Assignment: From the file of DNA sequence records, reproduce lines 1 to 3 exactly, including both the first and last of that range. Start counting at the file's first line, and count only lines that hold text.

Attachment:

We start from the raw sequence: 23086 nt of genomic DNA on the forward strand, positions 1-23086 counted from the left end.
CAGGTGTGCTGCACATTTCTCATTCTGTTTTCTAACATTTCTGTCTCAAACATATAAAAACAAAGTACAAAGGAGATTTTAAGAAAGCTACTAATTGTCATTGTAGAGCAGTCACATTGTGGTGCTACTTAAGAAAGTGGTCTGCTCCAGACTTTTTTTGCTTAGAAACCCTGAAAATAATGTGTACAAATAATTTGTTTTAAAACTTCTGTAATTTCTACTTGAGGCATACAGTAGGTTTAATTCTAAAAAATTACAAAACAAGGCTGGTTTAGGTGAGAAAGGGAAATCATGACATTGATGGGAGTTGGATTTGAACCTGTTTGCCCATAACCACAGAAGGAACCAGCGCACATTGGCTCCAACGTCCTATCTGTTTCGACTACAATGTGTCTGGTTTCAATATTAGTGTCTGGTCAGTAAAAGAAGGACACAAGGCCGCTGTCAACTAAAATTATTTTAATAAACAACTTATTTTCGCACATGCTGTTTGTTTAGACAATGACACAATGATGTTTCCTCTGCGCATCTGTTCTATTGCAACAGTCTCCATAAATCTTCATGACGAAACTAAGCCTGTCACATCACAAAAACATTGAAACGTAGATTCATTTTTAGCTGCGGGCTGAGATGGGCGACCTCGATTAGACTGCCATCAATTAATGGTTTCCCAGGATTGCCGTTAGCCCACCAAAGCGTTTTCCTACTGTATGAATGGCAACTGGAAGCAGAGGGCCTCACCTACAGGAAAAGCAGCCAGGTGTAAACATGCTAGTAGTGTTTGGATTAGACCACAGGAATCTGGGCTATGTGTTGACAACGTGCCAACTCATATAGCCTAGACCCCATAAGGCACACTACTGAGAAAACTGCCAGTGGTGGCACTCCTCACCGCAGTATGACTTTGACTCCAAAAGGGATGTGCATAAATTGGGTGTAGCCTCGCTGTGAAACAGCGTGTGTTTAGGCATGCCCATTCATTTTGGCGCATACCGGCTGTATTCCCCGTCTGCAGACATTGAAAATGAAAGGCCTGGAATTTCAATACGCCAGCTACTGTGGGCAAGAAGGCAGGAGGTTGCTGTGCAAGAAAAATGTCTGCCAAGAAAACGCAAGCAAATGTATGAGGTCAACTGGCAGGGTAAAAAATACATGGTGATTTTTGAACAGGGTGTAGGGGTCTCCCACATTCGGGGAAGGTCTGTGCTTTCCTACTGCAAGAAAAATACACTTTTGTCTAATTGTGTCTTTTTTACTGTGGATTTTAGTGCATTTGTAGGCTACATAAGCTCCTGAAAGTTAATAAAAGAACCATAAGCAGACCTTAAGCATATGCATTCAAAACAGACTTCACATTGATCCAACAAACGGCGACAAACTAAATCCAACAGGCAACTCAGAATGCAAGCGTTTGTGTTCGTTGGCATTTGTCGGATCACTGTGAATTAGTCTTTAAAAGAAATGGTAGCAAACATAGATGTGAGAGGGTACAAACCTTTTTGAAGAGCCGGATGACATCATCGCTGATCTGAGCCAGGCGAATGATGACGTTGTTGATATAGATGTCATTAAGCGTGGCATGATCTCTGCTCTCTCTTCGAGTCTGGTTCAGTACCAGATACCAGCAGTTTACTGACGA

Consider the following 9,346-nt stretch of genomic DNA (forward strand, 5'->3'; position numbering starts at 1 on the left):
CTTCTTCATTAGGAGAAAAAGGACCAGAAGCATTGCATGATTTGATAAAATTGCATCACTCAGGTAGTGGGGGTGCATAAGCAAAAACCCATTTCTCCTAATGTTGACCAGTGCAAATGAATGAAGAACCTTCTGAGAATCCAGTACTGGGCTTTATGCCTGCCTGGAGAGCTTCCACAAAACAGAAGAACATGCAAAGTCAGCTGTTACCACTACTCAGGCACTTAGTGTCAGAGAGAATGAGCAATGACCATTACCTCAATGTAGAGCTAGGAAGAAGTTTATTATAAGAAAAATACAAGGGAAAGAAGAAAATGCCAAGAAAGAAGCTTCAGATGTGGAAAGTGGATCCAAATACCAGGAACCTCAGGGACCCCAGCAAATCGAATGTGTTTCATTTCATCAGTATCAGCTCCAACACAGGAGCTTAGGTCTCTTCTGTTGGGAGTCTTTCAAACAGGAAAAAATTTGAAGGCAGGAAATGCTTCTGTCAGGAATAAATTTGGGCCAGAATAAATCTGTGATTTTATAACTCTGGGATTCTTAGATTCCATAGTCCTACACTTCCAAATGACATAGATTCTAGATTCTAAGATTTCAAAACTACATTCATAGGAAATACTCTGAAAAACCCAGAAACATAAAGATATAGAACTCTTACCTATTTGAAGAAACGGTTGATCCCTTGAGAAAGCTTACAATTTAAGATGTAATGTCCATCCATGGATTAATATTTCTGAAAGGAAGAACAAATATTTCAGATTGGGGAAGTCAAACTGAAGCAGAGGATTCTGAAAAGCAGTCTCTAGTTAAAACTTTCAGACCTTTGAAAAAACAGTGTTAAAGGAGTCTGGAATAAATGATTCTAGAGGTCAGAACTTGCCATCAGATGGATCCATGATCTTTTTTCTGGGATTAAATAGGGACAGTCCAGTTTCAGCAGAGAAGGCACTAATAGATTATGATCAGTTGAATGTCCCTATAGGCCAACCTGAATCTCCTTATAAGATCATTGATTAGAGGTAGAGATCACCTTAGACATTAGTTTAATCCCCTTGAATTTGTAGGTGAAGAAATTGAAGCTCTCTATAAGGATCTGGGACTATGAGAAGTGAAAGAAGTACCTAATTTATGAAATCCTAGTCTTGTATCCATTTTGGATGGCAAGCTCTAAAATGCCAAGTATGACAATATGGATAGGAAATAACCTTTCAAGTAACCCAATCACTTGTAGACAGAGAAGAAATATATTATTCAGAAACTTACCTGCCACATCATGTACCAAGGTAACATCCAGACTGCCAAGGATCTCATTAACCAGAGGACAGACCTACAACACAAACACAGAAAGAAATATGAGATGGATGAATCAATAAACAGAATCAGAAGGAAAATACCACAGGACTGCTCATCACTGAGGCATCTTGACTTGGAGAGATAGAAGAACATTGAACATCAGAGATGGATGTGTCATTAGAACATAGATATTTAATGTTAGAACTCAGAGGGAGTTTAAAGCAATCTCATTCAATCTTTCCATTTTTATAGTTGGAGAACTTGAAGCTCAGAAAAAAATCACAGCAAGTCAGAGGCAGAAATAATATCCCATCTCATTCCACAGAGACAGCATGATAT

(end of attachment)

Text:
We start from the raw sequence: 23086 nt of genomic DNA on the forward strand, positions 1-23086 counted from the left end.
CAGGTGTGCTGCACATTTCTCATTCTGTTTTCTAACATTTCTGTCTCAAACATATAAAAACAAAGTACAAAGGAGATTTTAAGAAAGCTACTAATTGTCATTGTAGAGCAGTCACATTGTGGTGCTACTTAAGAAAGTGGTCTGCTCCAGACTTTTTTTGCTTAGAAACCCTGAAAATAATGTGTACAAATAATTTGTTTTAAAACTTCTGTAATTTCTACTTGAGGCATACAGTAGGTTTAATTCTAAAAAATTACAAAACAAGGCTGGTTTAGGTGAGAAAGGGAAATCATGACATTGATGGGAGTTGGATTTGAACCTGTTTGCCCATAACCACAGAAGGAACCAGCGCACATTGGCTCCAACGTCCTATCTGTTTCGACTACAATGTGTCTGGTTTCAATATTAGTGTCTGGTCAGTAAAAGAAGGACACAAGGCCGCTGTCAACTAAAATTATTTTAATAAACAACTTATTTTCGCACATGCTGTTTGTTTAGACAATGACACAATGATGTTTCCTCTGCGCATCTGTTCTATTGCAACAGTCTCCATAAATCTTCATGACGAAACTAAGCCTGTCACATCACAAAAACATTGAAACGTAGATTCATTTTTAGCTGCGGGCTGAGATGGGCGACCTCGATTAGACTGCCATCAATTAATGGTTTCCCAGGATTGCCGTTAGCCCACCAAAGCGTTTTCCTACTGTATGAATGGCAACTGGAAGCAGAGGGCCTCACCTACAGGAAAAGCAGCCAGGTGTAAACATGCTAGTAGTGTTTGGATTAGACCACAGGAATCTGGGCTATGTGTTGACAACGTGCCAACTCATATAGCCTAGACCCCATAAGGCACACTACTGAGAAAACTGCCAGTGGTGGCACTCCTCACCGCAGTATGACTTTGACTCCAAAAGGGATGTGCATAAATTGGGTGTAGCCTCGCTGTGAAACAGCGTGTGTTTAGGCATGCCCATTCATTTTGGCGCATACCGGCTGTATTCCCCGTCTGCAGACATTGAAAATGAAAGGCCTGGAATTTCAATACGCCAGCTACTGTGGGCAAGAAGGCAGGAGGTTGCTGTGCAAGAAAAATGTCTGCCAAGAAAACGCAAGCAAATGTATGAGGTCAACTGGCAGGGTAAAAAATACATGGTGATTTTTGAACAGGGTGTAGGGGTCTCCCACATTCGGGGAAGGTCTGTGCTTTCCTACTGCAAGAAAAATACACTTTTGTCTAATTGTGTCTTTTTTACTGTGGATTTTAGTGCATTTGTAGGCTACATAAGCTCCTGAAAGTTAATAAAAGAACCATAAGCAGACCTTAAGCATATGCATTCAAAACAGACTTCACATTGATCCAACAAACGGCGACAAACTAAATCCAACAGGCAACTCAGAATGCAAGCGTTTGTGTTCGTTGGCATTTGTCGGATCACTGTGAATTAGTCTTTAAAAGAAATGGTAGCAAACATAGATGTGAGAGGGTACAAACCTTTTTGAAGAGCCGGATGACATCATCGCTGATCTGAGCCAGGCGAATGATGACGTTGTTGATATAGATGTCATTAAGCGTGGCATGATCTCTGCTCTCTCTTCGAGTCTGGTTCAGTACCAGATACCAGCAGTTTACTGACGA

Consider the following 9,346-nt stretch of genomic DNA (forward strand, 5'->3'; position numbering starts at 1 on the left):